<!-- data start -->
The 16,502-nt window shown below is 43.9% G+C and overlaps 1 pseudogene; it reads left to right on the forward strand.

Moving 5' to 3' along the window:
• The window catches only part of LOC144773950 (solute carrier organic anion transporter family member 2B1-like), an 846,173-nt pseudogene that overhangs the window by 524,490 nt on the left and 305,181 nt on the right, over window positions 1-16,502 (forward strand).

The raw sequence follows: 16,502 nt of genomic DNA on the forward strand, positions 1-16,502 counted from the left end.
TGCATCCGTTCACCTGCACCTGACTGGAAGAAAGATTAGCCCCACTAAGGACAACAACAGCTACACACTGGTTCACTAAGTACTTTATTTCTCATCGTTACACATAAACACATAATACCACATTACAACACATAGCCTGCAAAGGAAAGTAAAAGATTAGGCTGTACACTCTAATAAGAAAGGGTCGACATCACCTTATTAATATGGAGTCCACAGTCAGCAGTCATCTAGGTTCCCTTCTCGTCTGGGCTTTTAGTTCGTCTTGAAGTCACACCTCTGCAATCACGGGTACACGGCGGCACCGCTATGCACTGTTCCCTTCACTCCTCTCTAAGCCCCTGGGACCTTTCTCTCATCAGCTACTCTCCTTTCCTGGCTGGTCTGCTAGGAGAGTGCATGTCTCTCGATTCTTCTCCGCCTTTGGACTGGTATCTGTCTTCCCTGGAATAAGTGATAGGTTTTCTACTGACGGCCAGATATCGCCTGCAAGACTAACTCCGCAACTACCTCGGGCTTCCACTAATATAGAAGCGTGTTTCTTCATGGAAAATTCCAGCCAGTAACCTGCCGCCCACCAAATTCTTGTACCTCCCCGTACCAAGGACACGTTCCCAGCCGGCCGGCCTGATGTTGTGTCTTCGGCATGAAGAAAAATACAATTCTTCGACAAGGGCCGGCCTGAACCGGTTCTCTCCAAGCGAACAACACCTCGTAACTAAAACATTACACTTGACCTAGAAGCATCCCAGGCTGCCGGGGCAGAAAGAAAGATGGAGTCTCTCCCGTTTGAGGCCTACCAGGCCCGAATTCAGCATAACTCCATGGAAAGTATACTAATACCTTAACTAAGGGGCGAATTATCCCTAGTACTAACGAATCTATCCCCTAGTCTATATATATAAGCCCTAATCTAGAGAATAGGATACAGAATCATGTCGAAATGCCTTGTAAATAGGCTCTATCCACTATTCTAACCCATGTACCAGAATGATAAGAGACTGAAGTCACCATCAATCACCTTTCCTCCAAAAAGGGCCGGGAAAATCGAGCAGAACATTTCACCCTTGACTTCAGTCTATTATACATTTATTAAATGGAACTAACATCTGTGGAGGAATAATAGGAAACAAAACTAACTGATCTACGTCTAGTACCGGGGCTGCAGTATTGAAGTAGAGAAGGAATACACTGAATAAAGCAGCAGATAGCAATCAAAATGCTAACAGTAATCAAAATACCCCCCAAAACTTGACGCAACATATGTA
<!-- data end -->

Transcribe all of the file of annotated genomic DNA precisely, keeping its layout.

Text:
The 16,502-nt window shown below is 43.9% G+C and overlaps 1 pseudogene; it reads left to right on the forward strand.

Moving 5' to 3' along the window:
• The window catches only part of LOC144773950 (solute carrier organic anion transporter family member 2B1-like), an 846,173-nt pseudogene that overhangs the window by 524,490 nt on the left and 305,181 nt on the right, over window positions 1-16,502 (forward strand).

The raw sequence follows: 16,502 nt of genomic DNA on the forward strand, positions 1-16,502 counted from the left end.
TGCATCCGTTCACCTGCACCTGACTGGAAGAAAGATTAGCCCCACTAAGGACAACAACAGCTACACACTGGTTCACTAAGTACTTTATTTCTCATCGTTACACATAAACACATAATACCACATTACAACACATAGCCTGCAAAGGAAAGTAAAAGATTAGGCTGTACACTCTAATAAGAAAGGGTCGACATCACCTTATTAATATGGAGTCCACAGTCAGCAGTCATCTAGGTTCCCTTCTCGTCTGGGCTTTTAGTTCGTCTTGAAGTCACACCTCTGCAATCACGGGTACACGGCGGCACCGCTATGCACTGTTCCCTTCACTCCTCTCTAAGCCCCTGGGACCTTTCTCTCATCAGCTACTCTCCTTTCCTGGCTGGTCTGCTAGGAGAGTGCATGTCTCTCGATTCTTCTCCGCCTTTGGACTGGTATCTGTCTTCCCTGGAATAAGTGATAGGTTTTCTACTGACGGCCAGATATCGCCTGCAAGACTAACTCCGCAACTACCTCGGGCTTCCACTAATATAGAAGCGTGTTTCTTCATGGAAAATTCCAGCCAGTAACCTGCCGCCCACCAAATTCTTGTACCTCCCCGTACCAAGGACACGTTCCCAGCCGGCCGGCCTGATGTTGTGTCTTCGGCATGAAGAAAAATACAATTCTTCGACAAGGGCCGGCCTGAACCGGTTCTCTCCAAGCGAACAACACCTCGTAACTAAAACATTACACTTGACCTAGAAGCATCCCAGGCTGCCGGGGCAGAAAGAAAGATGGAGTCTCTCCCGTTTGAGGCCTACCAGGCCCGAATTCAGCATAACTCCATGGAAAGTATACTAATACCTTAACTAAGGGGCGAATTATCCCTAGTACTAACGAATCTATCCCCTAGTCTATATATATAAGCCCTAATCTAGAGAATAGGATACAGAATCATGTCGAAATGCCTTGTAAATAGGCTCTATCCACTATTCTAACCCATGTACCAGAATGATAAGAGACTGAAGTCACCATCAATCACCTTTCCTCCAAAAAGGGCCGGGAAAATCGAGCAGAACATTTCACCCTTGACTTCAGTCTATTATACATTTATTAAATGGAACTAACATCTGTGGAGGAATAATAGGAAACAAAACTAACTGATCTACGTCTAGTACCGGGGCTGCAGTATTGAAGTAGAGAAGGAATACACTGAATAAAGCAGCAGATAGCAATCAAAATGCTAACAGTAATCAAAATACCCCCCAAAACTTGACGCAACATATGTA